To put an end to civil unrest, the Federal Government adopted the 1964 Civil Rights Act that declared racial discrimination illegal and highlighted the necessity of further desegregation of public education that was to be enabled by the United States Department of Justice. Succeeding progress in this area was achieved by the 1965 Elementary and Secondary Education Act. According to this document, local school districts received federal aid with the purpose to help them desegregate (Schofield 1204). The United States Supreme Court supported this step by continuing to pass legal acts that would prohibit the creation of splinter districts and separate schools granting the right to control the whole process to local authorities (“Brown v. Board: Timeline of School Integration in the U.S.” par. 47, 69). This decision was reached in the 1990s as the result of such cases as the 1991 Board of Education v. Dowell and the 1992 Freeman v. Pitts (“School Desegregation” 25).
In accordance with these enactments, the United States Supreme Court declared that if the school complies with the provisions of the legal acts enforcing desegregation and shows positive experience of integrating its students, there was no necessity to preserve the further judicial control over the process of eradicating segregation. The motivation for this decision was obvious – if the local authorities demonstrate that they are able to rule the process by themselves, why fall back on the centralized approach? Another argument in favor was that it is easier to define the needs of local people and control local processes at the scale of the separate district. Driven by these motives, by 2009, the United States Supreme Court released most school district from the supervision of the federal authorities and, instead, granted the right to monitor them to the local administrations.
Nevertheless the process of school desegregation and creating integrated schools became a reason for many positive shifts in the American society, even today not all citizens are willing to let their kids attend such educational institutions thus demonstrating that historical consciousness cannot be easily eradicated by adopting legal acts. That said, the United States witness the new trend towards resegregation of the previously desegregated schools that was established in the 1990-2000s. Because of it, almost half of the schools are back to the separation based on skin color (Reardon et al. 901). The reason for these developments is simple – it lies in the decision to cede control over the desegregation process to local authorities instead of leaving it in the hands of the Supreme Court that was mentioned above. Initially, it was motivated by the government’s belief that fifty years would be enough to eradicate racial inequality from the consciousness of the society. However, the practice has shown that many districts were not ready to accept this decision, and it is especially true in the case of the Southern States.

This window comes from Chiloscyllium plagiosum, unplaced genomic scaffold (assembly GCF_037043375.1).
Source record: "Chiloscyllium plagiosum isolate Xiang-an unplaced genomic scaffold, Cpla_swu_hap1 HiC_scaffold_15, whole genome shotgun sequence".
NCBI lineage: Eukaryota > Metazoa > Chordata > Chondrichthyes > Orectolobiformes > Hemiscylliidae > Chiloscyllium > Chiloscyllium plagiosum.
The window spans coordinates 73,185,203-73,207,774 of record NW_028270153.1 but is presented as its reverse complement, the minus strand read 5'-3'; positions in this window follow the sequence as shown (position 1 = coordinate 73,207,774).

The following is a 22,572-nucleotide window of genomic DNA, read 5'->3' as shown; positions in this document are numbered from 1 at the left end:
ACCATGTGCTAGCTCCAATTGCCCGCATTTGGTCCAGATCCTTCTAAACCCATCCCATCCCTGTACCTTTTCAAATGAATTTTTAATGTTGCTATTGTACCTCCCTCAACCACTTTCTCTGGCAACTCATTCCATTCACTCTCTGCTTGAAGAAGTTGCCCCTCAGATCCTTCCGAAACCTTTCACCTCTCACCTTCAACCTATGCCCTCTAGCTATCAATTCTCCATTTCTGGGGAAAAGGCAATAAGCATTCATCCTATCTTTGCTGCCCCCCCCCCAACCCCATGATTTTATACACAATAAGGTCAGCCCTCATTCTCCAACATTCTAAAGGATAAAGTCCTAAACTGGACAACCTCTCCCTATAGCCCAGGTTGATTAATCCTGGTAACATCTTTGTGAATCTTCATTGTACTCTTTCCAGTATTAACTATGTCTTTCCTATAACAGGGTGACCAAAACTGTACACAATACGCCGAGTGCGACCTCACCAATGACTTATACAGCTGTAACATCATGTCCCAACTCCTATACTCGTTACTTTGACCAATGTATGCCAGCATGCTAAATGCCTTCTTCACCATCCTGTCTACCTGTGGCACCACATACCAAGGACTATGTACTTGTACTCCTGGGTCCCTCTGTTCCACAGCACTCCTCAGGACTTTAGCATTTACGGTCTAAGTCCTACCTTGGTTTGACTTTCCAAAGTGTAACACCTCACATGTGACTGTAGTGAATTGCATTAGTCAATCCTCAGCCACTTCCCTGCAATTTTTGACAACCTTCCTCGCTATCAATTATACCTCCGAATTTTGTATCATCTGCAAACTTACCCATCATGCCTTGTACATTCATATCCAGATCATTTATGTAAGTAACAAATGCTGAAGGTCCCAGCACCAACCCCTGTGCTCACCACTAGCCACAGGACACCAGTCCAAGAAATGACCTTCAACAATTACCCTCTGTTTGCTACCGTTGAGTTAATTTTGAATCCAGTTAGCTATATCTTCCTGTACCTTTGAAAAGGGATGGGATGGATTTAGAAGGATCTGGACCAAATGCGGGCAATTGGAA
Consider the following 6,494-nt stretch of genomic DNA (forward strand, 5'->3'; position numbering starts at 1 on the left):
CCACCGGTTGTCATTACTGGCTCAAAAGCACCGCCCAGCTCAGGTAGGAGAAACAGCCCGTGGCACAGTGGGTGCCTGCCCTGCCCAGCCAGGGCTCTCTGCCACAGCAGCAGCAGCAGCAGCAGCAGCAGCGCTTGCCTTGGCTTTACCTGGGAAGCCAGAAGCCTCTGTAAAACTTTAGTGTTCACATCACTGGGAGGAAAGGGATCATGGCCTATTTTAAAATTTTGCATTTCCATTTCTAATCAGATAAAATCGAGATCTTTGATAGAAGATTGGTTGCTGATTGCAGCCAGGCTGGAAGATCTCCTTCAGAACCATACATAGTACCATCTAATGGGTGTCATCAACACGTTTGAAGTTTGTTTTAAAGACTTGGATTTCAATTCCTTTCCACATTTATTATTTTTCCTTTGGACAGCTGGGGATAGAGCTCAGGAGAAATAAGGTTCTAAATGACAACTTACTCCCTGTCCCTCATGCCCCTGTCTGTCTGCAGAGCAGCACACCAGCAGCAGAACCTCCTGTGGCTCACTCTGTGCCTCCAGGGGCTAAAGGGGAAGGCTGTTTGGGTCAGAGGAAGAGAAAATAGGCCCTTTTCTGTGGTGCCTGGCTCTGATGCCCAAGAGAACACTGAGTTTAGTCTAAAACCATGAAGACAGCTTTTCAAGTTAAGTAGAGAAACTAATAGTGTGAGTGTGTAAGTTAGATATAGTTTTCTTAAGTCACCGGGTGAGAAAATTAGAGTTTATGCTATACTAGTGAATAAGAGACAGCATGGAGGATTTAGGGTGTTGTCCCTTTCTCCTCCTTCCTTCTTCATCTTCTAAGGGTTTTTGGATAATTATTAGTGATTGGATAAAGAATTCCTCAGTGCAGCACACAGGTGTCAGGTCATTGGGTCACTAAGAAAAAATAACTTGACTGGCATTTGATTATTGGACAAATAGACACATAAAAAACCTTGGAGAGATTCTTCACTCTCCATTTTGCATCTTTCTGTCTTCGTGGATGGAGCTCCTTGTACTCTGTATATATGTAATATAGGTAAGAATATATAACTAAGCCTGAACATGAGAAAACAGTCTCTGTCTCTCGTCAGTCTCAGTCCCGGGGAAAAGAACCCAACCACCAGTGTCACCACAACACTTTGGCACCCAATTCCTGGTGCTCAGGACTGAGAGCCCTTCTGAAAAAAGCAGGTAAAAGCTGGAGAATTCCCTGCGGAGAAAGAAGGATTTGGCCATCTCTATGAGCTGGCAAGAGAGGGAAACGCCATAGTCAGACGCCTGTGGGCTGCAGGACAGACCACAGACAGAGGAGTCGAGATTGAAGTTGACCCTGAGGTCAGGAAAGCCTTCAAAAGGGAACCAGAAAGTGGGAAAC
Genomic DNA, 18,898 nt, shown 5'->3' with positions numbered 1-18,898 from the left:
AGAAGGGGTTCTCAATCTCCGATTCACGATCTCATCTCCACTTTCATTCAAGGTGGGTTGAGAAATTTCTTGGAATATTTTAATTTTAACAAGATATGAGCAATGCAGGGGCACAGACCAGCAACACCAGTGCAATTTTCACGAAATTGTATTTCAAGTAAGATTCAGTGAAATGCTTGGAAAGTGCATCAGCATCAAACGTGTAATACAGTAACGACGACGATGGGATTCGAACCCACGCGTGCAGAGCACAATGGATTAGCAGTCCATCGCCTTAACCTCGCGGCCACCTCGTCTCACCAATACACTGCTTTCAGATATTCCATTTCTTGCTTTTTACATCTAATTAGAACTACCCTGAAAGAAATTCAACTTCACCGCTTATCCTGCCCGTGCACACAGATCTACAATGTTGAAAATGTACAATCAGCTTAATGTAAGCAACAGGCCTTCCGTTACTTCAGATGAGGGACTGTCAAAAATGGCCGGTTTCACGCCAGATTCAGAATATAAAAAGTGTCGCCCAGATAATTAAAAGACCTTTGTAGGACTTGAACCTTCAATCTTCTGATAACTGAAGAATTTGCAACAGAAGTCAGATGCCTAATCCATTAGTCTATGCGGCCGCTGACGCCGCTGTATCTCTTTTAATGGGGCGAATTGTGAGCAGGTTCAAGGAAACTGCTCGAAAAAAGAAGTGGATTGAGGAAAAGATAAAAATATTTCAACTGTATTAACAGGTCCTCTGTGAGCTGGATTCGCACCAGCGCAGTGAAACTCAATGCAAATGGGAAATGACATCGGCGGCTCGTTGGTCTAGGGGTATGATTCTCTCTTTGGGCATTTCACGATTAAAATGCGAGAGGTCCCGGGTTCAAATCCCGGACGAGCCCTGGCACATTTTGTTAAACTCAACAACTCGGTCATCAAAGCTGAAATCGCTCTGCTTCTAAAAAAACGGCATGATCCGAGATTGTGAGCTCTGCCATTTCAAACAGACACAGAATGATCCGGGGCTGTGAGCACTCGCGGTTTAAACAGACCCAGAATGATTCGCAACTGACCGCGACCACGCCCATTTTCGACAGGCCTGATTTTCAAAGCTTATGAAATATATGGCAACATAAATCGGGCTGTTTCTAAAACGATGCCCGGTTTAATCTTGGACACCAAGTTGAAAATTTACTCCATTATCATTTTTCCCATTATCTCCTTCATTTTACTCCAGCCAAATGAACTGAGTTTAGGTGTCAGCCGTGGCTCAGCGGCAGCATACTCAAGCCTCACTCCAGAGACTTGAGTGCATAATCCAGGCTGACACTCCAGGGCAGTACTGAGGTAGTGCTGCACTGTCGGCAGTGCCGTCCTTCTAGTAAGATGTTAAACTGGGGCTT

So, school desegregation is the process that cannot be underestimated because it has become a crucial step in the further building of a society based on racial equality and respect to human dignity. It influences the development of society in many positive ways. First of all, if kids attend integrated schools and study with those who are considered to be colorful, they learn the basics of equality and justice and do not need special laws to understand that all people are equal. Moreover, it leads to building up a safer society because the level of hostility among representatives of different races will inevitably decrease thus establishing harmony and entailing the drop in the level of crimes (“The Continuing Challenge: The Past and Future of Brown v. Board of Education: A Symposium” 91). Furthermore, desegregation of schools helps in increasing the overall level of literacy, as it is not a secret that segregated schools usually suffer from the deficit of textbooks and resources necessary for providing kids with the education services of adequate quality (“Brown v. Board: Where Are We Now?” par. 11). Finally, it is a perfect tool for filling the gap in the socio-economic status of people belonging to different races because equal access to education is the key to obtaining equal access to further employment and, as the result, well-being.
Even though there is a trend towards the renewal of separation of society on the basis of skin color, the historical evidence and the arguments mentioned above should be borne in mind so that the accomplishments in constructing equal and safe society achieved by our ancestors are not neglected, and we receive an opportunity to solve the problem of racial inequality.
Brown v. Board: Where Are We Now? 2004. Web.
Davis, Peggy. “Performing Interpretation: A Legacy of Civil Rights Lawyering in Brown v. Board of Education.” Race, Law, and Culture: Reflections on Brown v. Board of Education. Ed. Austin Sarat. Oxford, England: Oxford University Press. 1997. 23-48. Print.
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Reardon, Sean F., Elena Taj Grewal, Demetra Kalogrides and Erica Greenberg. “Brown Fades: The End of Court-ordered School Desegregation and the Resegregation of the American Public Schools.” Journal of Policy Analysis & Management 31.4 (2012): 876-904. Print.
Schofield, Janet Ward. “School Desegregation.” Encyclopedia of Race, Ethnicity and Society. Ed. Richard T. Schaefer. Thousand Oaks, California: SAGE Publications, 2008. 1203-1210. Print.
“School Desegregation.” Gale Encyclopedia of American Law. Ed. Donna Batten. Boston, Massachusetts: Cengage Learning, 2010. Vol. 3. 18-27. Print.